1. Expand your definition of “success.” Before you create a plan, you should know what defines success for your organization. One primary question to ask is: “Were bottom-line outcomes achieved?” ‘Hmmm…’ you ponder via internal monologue, ‘What bottom-line objective?’ Good question.
2. Show me the data. By the time training initiatives are handed down from on high, it’s often hard for the project manager and development team to see why a specific training program was initiated.
For an ROI evaluation you will need the actual data showing the gap between current performance and desired performance so you can demonstrate that your training helped to bridge the gap. Who can help you access that data?
3. Get some C-Support. You're going to need data that’s available at the C-level in your company: CEO, CIO, CFO, etc. If you’re not sure what’s important to your C-level executives, look at department initiatives, the top yearly/quarterly priorities, the growth areas within your business, or the areas where market growth are inhibited.
Try framing your training initiatives to C-Level executives this way: “We can’t do an ROI evaluation without seeing how the existing gap hurts our business. Will you help us understand that business need by using actual numbers?”
4. Is this a training problem? Once you have business data, you cannot assume that training automatically bridges the performance gap. Undesired performance could be related to a number of non-training causes, such as employee incentives, specific personnel, business process, available tools, support, the weather, etc. Only further analysis will reveal if the problem can be resolved through training.
5. Perform analysis. Roll up your sleeves because it’s time for some old-fashioned gap analysis. First, follow the clues the business data has revealed. Who collected this data and how? Who can help you get a more detailed view of the data? Were the right questions asked in searching for explanations?
For the next step, Allison Rossett's First Things Fast is an excellent resource to get you prepared to conduct your analysis quickly.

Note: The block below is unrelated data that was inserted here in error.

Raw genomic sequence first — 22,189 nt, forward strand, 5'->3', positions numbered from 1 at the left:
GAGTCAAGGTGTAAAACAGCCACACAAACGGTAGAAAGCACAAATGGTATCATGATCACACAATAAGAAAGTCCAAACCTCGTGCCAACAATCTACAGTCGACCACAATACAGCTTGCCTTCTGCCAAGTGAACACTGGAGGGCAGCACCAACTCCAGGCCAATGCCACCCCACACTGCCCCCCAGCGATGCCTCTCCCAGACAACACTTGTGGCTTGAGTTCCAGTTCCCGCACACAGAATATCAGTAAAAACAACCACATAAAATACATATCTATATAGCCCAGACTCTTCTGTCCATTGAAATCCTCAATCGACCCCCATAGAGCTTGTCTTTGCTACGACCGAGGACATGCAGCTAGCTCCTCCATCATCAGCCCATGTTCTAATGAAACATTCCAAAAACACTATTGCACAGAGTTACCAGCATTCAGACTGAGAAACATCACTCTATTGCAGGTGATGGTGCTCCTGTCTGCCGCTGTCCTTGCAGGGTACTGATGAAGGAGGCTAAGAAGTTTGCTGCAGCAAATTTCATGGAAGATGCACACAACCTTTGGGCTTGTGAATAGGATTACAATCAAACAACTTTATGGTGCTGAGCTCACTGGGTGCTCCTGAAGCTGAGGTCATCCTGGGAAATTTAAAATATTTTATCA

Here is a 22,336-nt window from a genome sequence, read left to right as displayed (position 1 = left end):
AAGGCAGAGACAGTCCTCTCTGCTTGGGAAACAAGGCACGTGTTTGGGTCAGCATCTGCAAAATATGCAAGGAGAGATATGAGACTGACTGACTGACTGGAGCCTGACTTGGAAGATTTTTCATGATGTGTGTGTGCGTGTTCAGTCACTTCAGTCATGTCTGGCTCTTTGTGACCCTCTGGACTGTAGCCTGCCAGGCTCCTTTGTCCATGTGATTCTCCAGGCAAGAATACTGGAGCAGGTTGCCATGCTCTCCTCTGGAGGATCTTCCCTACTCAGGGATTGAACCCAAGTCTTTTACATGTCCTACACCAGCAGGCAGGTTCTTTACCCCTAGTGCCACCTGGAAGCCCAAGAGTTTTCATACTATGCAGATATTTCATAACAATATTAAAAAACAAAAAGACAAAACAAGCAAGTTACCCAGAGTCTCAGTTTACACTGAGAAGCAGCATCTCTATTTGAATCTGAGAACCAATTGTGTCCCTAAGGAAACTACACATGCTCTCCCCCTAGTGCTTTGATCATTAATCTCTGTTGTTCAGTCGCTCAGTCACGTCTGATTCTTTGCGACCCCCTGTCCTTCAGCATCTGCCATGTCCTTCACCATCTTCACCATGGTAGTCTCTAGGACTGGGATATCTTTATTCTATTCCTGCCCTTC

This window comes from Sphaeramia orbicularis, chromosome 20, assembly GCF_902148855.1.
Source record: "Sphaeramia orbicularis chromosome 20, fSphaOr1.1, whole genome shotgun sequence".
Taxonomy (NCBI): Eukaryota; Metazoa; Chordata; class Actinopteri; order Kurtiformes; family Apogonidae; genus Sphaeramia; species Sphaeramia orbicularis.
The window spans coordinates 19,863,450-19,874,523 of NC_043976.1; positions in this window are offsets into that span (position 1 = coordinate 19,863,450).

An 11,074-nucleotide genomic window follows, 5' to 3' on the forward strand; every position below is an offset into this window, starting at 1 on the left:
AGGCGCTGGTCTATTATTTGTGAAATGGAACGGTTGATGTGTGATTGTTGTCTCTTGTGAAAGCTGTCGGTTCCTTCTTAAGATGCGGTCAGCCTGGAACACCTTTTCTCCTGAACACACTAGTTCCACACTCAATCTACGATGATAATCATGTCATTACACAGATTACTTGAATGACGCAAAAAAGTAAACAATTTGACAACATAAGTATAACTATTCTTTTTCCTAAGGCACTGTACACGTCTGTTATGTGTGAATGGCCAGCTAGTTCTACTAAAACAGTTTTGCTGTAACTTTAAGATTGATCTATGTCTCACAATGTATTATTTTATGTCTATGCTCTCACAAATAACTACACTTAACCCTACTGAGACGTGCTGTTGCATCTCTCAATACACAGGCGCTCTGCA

6. Isolate the training variable. Perhaps your in-depth analysis reveals that lack-of-training results in 22% more calls to the Help Desk, or that missed sales opportunities creates $1 million in lost revenue. First, pat yourself on the back. It’s rare to get this far in isolating the ROI variable(s). Second, get the word out. Make sure that your C-support person understands the piece training can influence. Make sure your analysis results are known from top to bottom of your learning food chain. Say it loud.
7. The big ROI secret. Now that you’ve isolated the training variable, you’re done with the hard part. If you isolate your training variable(s), your analysis results illuminate A) how to design and construct the training and B) metrics to evaluate the finished course.
For example, say that your analysis uncovered $1 million revenue missed because the sales force doesn’t know how to recognize additional opportunities with existing customers. It logically follows that the training hones their skills on recognizing opportunities and practicing a modified sales call process with their existing customers. How would you know if your training hit the mark? Sales would increase by roughly $1 million dollars!
The big mistake is assuming that evaluation, including ROI assessment, follows the training. No, it begins long before the first prototype. That ROI variable is the shining beacon of success, illuminating the path throughout the development and construction of the training project.
*excerpted from Ted Manning’s “ROI – Quit talking about it”